At around 1 a.m. on Monday—after about 37 hours of being held in the ER room—I was transferred to a different room within the hospital. I now had a window, and there was a nurse's assistant present as I had to be monitored all day. The nurse’s assistant changed shifts around 7 a.m. I was told I could brush my teeth and was given a brush to use while monitored, which they had not let me do in the ER. They let me shower, but it was required that the nurse’s assistant watch me the entire time, and I was not allowed to hold the soap myself. I asked what they thought I would do if I was allowed to hold my own soap while I showered. She answered that I could eat the pump and that when someone’s “in for what [I’m] in for, they have to take precautions.” I asked what I was in for. She said she didn’t know.
At 5 p.m. on Monday, I was told that a bed had opened at a psychiatric unit and that I would be transferred in an ambulance. My concerns about the cost of an ambulance went unaddressed. I later received a bill for the ambulance that came to $792 out of pocket after insurance. It was about a 30-minute drive to UChicago Medicine Ingalls Memorial Hospital in Harvey, IL. Mealtime had passed, so I wouldn’t be able to eat until morning. They told me that I couldn’t shower or wash my hands because the water was out that day. I eventually tried to sleep, without much success. The bed and blanket were uncomfortable, I did not have access to needed sleep medication, and people would come into the room every 15 minutes or so, sometimes turning on the lights when they entered.
I woke up early on Tuesday morning and asked the behavioral health technician if the water was back on. He did not know. I wandered around until someone came up and talked to me about signing into the ward. I was confused at the implication that I wasn’t signed into the ward. She said I was “under certain petition.” I asked if this meant I could leave. She said I had to sign in. I asked if any of the prior three days counted for anything, and she said no. I asked if I had rights. She said yes and gave me a piece of paper. The first line said that when a patient signed in, they could request for discharge. I pointed this out, and she took the paper away, saying it was misleading. I could only request for discharge and sign myself out after five business days; weekends didn’t count. I asked again what the point of signing in was since I had to be there anyway. She replied that it would reflect well on me to do it. After five business days, I could sign myself out. She encouraged me to sign, saying that it would show that I was willing to work with them and that I would be able to get out faster. She told me it would benefit me to sign in, so I signed it, but it didn’t feel like I actually had a choice: I didn’t really understand what doing so meant or to what I was “consenting” in the process.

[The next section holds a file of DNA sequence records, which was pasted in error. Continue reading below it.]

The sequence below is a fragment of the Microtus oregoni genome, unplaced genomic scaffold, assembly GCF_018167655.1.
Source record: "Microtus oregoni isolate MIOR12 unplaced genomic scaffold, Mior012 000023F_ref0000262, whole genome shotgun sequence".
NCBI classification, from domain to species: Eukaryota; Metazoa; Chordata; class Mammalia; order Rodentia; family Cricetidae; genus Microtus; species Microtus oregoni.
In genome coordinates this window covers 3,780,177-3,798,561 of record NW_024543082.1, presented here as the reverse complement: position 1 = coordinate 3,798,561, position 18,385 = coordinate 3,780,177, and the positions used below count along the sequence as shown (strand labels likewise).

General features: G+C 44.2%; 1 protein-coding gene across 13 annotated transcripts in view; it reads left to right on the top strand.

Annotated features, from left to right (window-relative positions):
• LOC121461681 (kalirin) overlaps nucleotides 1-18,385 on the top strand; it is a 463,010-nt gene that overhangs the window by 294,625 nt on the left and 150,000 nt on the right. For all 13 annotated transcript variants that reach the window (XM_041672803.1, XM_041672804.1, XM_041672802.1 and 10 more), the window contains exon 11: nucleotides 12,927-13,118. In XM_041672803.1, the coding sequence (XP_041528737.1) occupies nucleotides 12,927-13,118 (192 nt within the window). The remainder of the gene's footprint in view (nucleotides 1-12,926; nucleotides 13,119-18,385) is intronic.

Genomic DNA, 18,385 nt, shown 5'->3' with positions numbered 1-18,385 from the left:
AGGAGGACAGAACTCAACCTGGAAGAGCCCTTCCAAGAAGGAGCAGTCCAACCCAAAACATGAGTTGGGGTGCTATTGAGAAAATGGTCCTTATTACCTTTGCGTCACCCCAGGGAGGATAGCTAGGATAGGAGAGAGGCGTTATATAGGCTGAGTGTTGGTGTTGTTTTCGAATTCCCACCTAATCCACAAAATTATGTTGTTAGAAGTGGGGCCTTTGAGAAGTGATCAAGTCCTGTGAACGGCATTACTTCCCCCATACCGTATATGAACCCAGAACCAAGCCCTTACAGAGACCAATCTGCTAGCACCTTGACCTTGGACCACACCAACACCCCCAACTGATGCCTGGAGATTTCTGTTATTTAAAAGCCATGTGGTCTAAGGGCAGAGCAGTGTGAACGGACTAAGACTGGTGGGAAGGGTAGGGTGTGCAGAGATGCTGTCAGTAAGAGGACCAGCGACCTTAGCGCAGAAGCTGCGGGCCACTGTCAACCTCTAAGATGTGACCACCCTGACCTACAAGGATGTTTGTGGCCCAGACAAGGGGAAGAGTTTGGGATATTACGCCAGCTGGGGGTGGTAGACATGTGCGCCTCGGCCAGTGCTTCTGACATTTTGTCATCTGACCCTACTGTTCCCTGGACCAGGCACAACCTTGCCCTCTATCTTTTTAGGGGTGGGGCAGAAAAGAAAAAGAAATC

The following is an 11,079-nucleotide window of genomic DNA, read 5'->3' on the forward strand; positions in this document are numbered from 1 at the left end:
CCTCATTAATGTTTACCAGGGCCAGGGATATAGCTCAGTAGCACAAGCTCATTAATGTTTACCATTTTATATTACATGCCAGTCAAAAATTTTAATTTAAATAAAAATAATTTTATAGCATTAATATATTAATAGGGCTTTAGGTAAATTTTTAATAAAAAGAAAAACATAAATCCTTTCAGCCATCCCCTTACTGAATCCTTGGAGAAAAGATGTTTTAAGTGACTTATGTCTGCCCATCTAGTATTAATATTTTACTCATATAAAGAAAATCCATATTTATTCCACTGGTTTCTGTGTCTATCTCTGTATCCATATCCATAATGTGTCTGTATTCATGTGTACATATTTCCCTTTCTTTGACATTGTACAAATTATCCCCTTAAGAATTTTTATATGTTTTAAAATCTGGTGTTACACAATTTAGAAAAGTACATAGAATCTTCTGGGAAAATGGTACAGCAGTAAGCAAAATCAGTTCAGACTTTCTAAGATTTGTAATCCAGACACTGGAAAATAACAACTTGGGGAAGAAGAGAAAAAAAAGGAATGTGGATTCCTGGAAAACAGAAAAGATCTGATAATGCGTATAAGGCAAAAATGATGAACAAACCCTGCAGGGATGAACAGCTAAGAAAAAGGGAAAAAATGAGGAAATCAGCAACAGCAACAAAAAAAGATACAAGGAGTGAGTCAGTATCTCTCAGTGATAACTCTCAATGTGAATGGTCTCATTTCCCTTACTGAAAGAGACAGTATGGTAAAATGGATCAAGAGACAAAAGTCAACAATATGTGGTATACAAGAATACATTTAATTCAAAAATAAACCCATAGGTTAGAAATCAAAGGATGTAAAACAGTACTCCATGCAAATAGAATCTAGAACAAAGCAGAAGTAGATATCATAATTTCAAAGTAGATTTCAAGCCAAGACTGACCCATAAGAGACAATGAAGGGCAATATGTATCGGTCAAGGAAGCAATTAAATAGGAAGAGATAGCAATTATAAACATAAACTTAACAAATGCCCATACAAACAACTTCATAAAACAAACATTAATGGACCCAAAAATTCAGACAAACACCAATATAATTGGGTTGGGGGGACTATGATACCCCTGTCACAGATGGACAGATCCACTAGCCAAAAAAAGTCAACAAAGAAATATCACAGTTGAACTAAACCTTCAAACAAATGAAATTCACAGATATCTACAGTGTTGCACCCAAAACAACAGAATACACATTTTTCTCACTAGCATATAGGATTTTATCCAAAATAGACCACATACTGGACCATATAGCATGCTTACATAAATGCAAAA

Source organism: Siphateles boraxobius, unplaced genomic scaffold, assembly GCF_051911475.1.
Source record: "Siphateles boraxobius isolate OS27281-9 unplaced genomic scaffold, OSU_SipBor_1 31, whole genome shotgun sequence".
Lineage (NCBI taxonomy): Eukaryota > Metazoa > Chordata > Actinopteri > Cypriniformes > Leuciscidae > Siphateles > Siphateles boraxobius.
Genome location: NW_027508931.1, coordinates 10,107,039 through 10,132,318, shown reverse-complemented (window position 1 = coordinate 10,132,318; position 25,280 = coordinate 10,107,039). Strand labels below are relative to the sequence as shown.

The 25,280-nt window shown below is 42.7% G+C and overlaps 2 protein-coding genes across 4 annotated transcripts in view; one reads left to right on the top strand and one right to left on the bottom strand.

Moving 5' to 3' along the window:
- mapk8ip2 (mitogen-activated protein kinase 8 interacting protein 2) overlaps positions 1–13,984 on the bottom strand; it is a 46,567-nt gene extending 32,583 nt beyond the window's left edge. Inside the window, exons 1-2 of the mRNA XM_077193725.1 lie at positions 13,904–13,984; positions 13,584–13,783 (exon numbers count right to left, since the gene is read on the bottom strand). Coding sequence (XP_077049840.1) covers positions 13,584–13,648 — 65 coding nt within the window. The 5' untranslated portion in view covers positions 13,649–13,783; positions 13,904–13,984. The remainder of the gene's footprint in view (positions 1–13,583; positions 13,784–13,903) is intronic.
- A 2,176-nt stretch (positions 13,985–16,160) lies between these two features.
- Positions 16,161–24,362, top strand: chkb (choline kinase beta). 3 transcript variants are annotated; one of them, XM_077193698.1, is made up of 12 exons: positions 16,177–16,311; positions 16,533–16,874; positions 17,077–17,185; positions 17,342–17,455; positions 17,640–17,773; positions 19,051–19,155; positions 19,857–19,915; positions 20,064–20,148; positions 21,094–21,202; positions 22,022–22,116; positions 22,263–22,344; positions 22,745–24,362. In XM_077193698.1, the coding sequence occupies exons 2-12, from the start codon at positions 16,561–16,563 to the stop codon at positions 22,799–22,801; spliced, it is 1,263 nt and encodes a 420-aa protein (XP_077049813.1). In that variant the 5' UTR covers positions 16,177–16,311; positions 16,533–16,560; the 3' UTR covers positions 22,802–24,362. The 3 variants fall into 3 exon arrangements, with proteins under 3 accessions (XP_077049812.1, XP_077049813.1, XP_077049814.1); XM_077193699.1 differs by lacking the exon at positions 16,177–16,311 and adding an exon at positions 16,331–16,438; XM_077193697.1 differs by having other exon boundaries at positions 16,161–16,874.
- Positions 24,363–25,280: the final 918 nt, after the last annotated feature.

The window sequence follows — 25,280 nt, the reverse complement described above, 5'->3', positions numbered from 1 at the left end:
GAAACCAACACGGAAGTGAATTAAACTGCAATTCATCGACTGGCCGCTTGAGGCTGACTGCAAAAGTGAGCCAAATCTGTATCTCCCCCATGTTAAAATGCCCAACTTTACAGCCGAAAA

Now that I was officially signed into the psychiatric facility, this is where I would, in theory, get the treatment that would help me feel better. Nothing that followed made me feel better, and if anything, it made things worse. There was almost nothing to do on the ward. There were two 30-minute “therapy” groups a day, but sometimes they didn’t happen. The groups included one on healthy eating, where they described how some food—including what they were feeding us on the ward—was terrible for your physical and mental health, and one where they told us about neurotransmitters in a way that was not scientifically accurate. At one group, we all read through a printout of a WebMD article on nervous breakdowns. At another group time, we went out to a courtyard as we were otherwise not allowed to go outside.
If you were lucky, you would meet with a psychiatrist or a social worker. I met with a psychiatrist on Tuesday. The reason they had given for why it had taken so long to transfer me to the ward was that they wanted me to be at a hospital with the same medical team that had worked with me in the ER. But so far, I hadn’t interacted with anyone from the ER, and my new practitioners didn’t seem to be in communication with the prior ones because I found myself explaining my circumstances anew in each conversation. When I met with the new psychiatrist, it seemed I was back to square one. They only asked me about the call to the counselor on Saturday and didn’t seem to account for anything that had happened since then or what I had said to the other doctor.